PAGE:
At the back of the gallery hangs Jessica Labatte’s The Alignment (2010), the largest work in the exhibition and the most visually striking. With this work, consideration of the process of its making Jessica Labatte, The Alignment (2010)strongly impacts the pleasure and interest that I take in it (the story of its making was delightfully conveyed to me by two of Labatte’s adoring students). This photograph, made in a single shot, shows us a carefully staged assemblage of visible objects and pieces of mirror that reflect objects and surfaces that are out of our sight. A near antithesis to Heishman’s work in regard to the effects of process, The Alignment is an almost virtuosic display of the photographer’s in-studio compositional and lighting skills. Part of a series titled Lazy Shadows, there is certainly no laziness in craft or care to be seen. Nothing seems to be left chance, which is perhaps why one’s first impression is that this must be a photo-shopped image. Imagining this construction of reflections as it stood in the photographer’s studio is a large part of the wonder of getting lost in the work. The precision of placement needed to make such an image without digital manipulation urges viewers to untangle possibilities for the positions of lights, angles of reflection, distances of objects placed beside or behind the camera in order to appear as fragmented subjects within the dramatic and somewhat baroque array. This is an interesting visual pursuit that gives a sense of vertigo, and one that undoubtedly points us back to the photographer’s patience and skill. As for subject matter, I am at a loss in the way that I am with works by Jessica Stockholder. I want to combine references, draw associations, infer theme or concept beyond that of craft, reflection, color, light and composition, but I’m left unsure. Why are we looking at spray-painted Styrofoam, a cinder block, a bedpan, an air filter, a cup carrier, some yucky food? These items are maybe drawn from the life of the artist – home, studio, or alley? – and seem to be treated largely as formal elements.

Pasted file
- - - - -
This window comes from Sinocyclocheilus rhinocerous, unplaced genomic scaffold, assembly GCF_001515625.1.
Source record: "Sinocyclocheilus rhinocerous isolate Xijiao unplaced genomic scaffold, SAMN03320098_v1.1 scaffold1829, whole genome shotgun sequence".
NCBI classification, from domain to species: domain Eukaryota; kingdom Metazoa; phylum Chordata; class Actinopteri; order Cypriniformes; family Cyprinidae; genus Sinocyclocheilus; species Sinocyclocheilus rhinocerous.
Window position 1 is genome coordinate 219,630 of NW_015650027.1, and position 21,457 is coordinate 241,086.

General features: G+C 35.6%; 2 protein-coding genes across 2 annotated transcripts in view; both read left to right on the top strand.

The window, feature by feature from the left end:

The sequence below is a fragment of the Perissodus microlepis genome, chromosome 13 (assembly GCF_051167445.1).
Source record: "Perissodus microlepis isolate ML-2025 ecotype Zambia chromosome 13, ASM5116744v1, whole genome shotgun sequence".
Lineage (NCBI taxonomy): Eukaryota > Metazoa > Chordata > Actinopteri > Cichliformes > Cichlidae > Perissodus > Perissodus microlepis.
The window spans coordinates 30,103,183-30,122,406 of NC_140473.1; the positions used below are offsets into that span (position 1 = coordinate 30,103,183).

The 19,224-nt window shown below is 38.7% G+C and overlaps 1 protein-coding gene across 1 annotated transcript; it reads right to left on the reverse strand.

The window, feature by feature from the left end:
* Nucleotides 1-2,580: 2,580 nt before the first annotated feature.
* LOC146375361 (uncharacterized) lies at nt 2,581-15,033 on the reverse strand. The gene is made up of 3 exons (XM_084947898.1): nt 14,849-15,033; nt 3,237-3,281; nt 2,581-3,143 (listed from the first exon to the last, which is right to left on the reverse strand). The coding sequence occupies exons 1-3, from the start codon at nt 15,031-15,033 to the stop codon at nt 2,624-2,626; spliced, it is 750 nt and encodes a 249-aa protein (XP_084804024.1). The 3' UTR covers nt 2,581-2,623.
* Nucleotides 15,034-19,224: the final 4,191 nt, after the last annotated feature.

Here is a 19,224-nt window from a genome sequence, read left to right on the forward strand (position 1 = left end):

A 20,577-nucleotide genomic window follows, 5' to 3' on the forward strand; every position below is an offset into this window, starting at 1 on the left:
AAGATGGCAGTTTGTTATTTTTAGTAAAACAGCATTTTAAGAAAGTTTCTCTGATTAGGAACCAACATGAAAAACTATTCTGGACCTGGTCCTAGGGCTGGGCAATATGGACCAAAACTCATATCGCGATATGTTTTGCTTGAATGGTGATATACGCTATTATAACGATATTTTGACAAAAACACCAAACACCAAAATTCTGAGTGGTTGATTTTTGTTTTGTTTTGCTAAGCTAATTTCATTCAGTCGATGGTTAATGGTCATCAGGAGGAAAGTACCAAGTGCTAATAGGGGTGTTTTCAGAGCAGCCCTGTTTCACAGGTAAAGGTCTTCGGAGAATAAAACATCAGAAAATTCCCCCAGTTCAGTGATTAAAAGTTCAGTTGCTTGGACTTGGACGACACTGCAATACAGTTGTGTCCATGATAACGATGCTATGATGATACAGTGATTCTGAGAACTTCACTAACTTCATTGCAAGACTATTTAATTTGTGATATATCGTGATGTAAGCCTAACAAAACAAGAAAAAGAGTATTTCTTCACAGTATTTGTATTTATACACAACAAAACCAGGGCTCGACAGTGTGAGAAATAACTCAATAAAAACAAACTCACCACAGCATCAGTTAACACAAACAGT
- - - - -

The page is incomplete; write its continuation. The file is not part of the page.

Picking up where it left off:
Bringing together the curatorial suggestion that contemporary American conceptual photography is redefining illusionistic space, along with the insistence that these fragments and visual experiments be composed without digital processes, I become intrigued by what is most contemporary about these works. I don’t find it in the play of figure/ground, reflection and opticality. While highly enjoyable, these challenges to pictorialism are, after all, the familiar concerns of the Cubists, Futurists, collage artists, of Steiglitz, of Kertesz, of modernism. They are somewhat “shattered remnants of art history” from the early twentieth-century, but I don’t see them washing up on shores so much as retelling the continued cognitive struggles we have with our tools for producing realism. The abstinence from digital processes is not contemporary, per se, and not necessarily conceptual. Most importantly, these art photographers enjoy making and exploring image structure in its material interface with the concrete world. I’m guessing that they (rightly) believe this is a quality of images that is being lost in the sea of Photoshop and Google images. In this sense, they are poetically stubborn luddites with a truth to materials ethos. No, it’s not the formal interests or the non-digital processes that seem to make these contemporary, but the quotidian materials and surfaces (craft tape, drywalled spaces, pink Styrofoam, fast food trash, bad floral fabric) that place these images in a culture and in time. In this sense, they represent and document a contemporary moment in a long-standing modernist tradition of conceptualizing spatial/pictorial conundrums.